Confocal Laser Scanning Microscopy (CLSM) (sensu Probandt et al 2017) on auto-fluorescent samples (no preparation needed) running time-lapses for one to two months in a row (sensu Morris et al. 2019). I already analysed some of the soils we want to include and there is plenty of auto-fluorencence of organic material in the sample. The combination of molecular analysis of stable POM material inside the aggregates, relating to the reflectance patterns will allow us to count these particles in small volumes. In that way we can also quantify the effect of certain management practices on particular organic carbon sources. we will unravel the macromolecular composition of the organic matter using pyrolysis-GC/MS (Nierop & Jansen 2009). time I can unravel which molecular composition of organic matter is emitting auto-fluoresence at which wavelengths and count it in small volumes with the CLSM. I can then see whether this can also be used for field estimations.

    Masterproject 3: measuring ‘sticky substances’ EPS/GRSP from microbes that form aggregates

    Supervisor/examiner: Elly Morriën, second assessor: Shixiu Zhang from April 2020

    Carbon stabilization in soils is of essential importance for agricultural practices, a healthy soil life and to prevent leakage to the groundwater of essential plant nutrients. Carbon in soils can be stabilized in roughly two ways: binding to the organo-mineral fraction (mineral associated organic matter MAOM) and physical protected organic matter locked in soil aggregates (particulate organic matter POM). The fraction of carbon that can be bound to minerals depends on the type of mineral surface, surface charge, soil type, pH etc. This can be targeted by proper management of the land. The physical protected fraction can be large and has a great potential for optimization (Cotrufo et al. 2019). However, many fundamental information is lacking ion how to increase the stable POM-fraction. We have for example little information on the stability, turnover and dynamics of soil aggregates. It seems that microaggregates are more stable robust entities which form the building blocks for larger macro-aggregates (Totsche et al. 2018).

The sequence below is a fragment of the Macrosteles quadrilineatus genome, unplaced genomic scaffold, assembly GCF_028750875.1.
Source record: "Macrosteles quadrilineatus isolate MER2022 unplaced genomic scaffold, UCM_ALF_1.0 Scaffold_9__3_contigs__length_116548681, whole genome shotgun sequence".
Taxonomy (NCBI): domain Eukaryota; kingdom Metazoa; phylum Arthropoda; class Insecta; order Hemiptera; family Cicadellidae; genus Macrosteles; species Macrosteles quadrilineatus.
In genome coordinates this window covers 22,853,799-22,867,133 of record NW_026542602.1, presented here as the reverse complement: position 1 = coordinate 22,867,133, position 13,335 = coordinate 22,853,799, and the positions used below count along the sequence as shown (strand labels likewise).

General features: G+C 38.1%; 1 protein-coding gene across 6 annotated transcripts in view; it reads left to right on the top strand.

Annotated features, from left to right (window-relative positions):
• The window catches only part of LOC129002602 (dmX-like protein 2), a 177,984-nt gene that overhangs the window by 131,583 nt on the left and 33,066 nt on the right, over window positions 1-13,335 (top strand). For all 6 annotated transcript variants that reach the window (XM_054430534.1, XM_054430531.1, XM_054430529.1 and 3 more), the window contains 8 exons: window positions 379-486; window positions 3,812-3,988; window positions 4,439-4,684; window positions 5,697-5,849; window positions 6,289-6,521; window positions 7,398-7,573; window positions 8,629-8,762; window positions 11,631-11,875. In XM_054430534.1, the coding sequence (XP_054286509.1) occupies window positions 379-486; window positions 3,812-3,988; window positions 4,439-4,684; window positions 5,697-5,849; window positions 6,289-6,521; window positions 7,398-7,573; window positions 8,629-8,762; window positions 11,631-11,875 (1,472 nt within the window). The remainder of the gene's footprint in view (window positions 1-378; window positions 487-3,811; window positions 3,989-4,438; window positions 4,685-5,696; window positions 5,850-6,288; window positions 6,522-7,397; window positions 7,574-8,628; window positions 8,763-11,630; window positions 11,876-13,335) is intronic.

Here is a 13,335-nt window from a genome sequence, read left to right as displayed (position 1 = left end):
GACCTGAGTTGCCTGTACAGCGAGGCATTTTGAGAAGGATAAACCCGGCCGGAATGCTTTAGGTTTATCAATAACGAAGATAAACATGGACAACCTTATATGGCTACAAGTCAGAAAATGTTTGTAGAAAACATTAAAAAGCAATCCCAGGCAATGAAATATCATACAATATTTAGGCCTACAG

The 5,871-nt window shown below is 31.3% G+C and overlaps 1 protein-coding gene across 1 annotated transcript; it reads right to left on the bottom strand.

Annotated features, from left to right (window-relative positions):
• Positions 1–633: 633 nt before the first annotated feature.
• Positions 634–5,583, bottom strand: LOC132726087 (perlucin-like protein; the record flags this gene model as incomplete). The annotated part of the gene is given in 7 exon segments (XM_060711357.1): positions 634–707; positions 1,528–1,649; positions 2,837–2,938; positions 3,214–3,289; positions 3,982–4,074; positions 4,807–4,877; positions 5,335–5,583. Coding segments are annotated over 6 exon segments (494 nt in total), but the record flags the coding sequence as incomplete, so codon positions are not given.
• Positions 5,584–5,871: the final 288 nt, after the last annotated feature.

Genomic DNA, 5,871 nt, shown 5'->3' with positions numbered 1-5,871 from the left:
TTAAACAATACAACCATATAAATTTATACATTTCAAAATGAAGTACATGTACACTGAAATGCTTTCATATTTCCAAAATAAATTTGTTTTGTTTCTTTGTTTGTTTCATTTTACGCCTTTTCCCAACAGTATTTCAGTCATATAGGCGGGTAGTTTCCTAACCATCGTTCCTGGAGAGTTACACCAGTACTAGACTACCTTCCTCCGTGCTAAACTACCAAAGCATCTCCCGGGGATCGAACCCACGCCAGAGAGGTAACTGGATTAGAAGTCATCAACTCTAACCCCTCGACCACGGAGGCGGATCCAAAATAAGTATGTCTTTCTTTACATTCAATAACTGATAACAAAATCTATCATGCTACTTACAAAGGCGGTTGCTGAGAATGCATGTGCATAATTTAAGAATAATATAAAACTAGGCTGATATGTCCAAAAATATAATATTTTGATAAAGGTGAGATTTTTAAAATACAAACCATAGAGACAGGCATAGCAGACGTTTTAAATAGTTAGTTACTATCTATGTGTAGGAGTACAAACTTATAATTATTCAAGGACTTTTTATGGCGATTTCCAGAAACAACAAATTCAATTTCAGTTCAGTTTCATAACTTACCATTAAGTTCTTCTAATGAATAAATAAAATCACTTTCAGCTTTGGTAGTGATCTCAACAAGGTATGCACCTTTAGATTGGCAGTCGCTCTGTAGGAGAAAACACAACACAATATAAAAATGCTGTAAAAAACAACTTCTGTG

Aggregates are lumps of soil particles, microbes and organic matter (Lehmann et al. 2017). These lumps stick together due to the root exudates, which predominantly consist of polysaccharides (Baumert et al. 2018). This triggers microbes to secrete enzymes and other Extracellular Polymeric Substances (EPS) that act as some sort of glue. Also hyphal fungi release substances which are generally known as glomalin which seem to perform a similar sort of gluing function, but are more recently carefully renamed in Glomalin Related Soil Proteins (GRSPs) (Fokom et al. 2012). I want to compare EPS and GRSP production under different agricultural land use.

     

    Bachelor projects: